It might sound like a contradiction, but sometimes sales can be too… well, salesy. And, as today’s buyers show such a strong preference for doing their own research independently before engaging with a salesperson, it’s time to flip the old-school approach to see how inbound sales can help.
- Prospects are warmer with inbound
- Always be helping
- Why pre-commitment matters
- Active listening
- Thought Leadership
- Transparent communications
- And finally...
Taking an inbound sales approach is all about fine-tuning the funnel, so that your sales team can focus on warm and hot leads. This is not only much more time efficient than legacy techniques such as cold calling, but will increase your sales conversion rates.
Prospects are warmer with inbound
By creating personas and building your content to answer their pain points, you maximise the likelihood that the right people are being nurtured down your funnel. The inbound sales methodology uses lead scoring – assigning a points value to different factors such as job role and company sector and size, as well as actions performed on your website – to make sure that your prospects are a good fit before they become marketing qualified and then sales-qualified leads.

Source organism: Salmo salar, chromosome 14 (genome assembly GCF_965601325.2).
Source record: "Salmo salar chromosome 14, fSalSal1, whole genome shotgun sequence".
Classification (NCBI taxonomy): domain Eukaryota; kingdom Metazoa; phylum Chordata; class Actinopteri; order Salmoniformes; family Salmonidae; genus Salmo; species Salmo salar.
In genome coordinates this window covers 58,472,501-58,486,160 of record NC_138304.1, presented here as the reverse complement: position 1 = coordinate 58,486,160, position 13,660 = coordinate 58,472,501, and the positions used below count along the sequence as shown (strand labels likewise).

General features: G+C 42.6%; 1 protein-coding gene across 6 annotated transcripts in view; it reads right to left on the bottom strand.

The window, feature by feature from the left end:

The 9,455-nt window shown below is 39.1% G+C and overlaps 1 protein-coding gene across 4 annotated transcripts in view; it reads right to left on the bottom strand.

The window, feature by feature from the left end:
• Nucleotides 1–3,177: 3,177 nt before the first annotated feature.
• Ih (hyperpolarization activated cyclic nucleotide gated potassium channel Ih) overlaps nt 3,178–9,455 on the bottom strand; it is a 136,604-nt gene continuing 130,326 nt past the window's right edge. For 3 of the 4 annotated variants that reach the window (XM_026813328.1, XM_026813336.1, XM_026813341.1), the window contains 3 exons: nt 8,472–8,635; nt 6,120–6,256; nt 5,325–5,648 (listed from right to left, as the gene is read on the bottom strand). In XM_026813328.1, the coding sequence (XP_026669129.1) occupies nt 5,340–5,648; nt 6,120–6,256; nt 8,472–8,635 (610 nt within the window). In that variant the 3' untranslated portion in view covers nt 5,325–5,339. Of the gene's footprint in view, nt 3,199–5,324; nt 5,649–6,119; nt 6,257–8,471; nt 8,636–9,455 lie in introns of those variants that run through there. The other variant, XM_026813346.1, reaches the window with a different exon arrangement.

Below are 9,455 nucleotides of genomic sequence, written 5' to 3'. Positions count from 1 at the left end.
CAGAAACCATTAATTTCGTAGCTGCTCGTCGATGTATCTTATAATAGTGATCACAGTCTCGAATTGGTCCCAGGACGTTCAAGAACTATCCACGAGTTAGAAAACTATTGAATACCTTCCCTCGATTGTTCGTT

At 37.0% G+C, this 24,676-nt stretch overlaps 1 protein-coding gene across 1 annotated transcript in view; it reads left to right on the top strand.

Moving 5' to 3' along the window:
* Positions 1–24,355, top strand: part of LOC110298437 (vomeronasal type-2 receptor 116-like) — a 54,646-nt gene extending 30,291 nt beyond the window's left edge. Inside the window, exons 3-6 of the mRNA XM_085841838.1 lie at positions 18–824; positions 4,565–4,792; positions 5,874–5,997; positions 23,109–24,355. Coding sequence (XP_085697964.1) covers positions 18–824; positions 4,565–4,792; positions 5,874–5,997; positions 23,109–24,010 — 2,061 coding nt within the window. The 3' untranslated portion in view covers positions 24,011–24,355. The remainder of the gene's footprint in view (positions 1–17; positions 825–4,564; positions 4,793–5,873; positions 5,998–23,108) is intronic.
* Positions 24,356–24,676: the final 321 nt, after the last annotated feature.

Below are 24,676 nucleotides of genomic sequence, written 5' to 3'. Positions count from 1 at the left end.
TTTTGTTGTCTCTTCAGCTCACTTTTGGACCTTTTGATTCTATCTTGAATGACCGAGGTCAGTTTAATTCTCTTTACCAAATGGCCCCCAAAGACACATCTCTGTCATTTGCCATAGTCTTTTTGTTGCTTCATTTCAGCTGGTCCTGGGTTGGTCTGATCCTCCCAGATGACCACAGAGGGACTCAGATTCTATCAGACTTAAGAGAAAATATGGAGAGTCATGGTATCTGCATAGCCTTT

By the time the SQLs drop into your sales team via your marketing automation system, they’ll have had gone through a number of touches with your organisation in which they’ve been fully in the driving seat, demonstrating their interest. All of that information is visible to your team, such as what pages they've visited, which blogs they've read and what forms they've completed, so there’s no selling blind.
Always be helping
With inbound sales, the focus is always on the buyer and their needs. This soft-sell approach puts your team in a great position to open up conversations where they’re asking questions and showcasing their expertise. The role here is one of adviser and mentor, guiding buyers to find their own solutions – from the start, you’re properly positioned to help.
As you’re seeking to deliver unique value, the ‘explore’ stage of the sales cycle is crucial, as one of the aims is to discover whether your offer is a good fit for the client – another factor that helps to eliminate time wasting, as you can be transparent if you feel that your product or service isn’t right.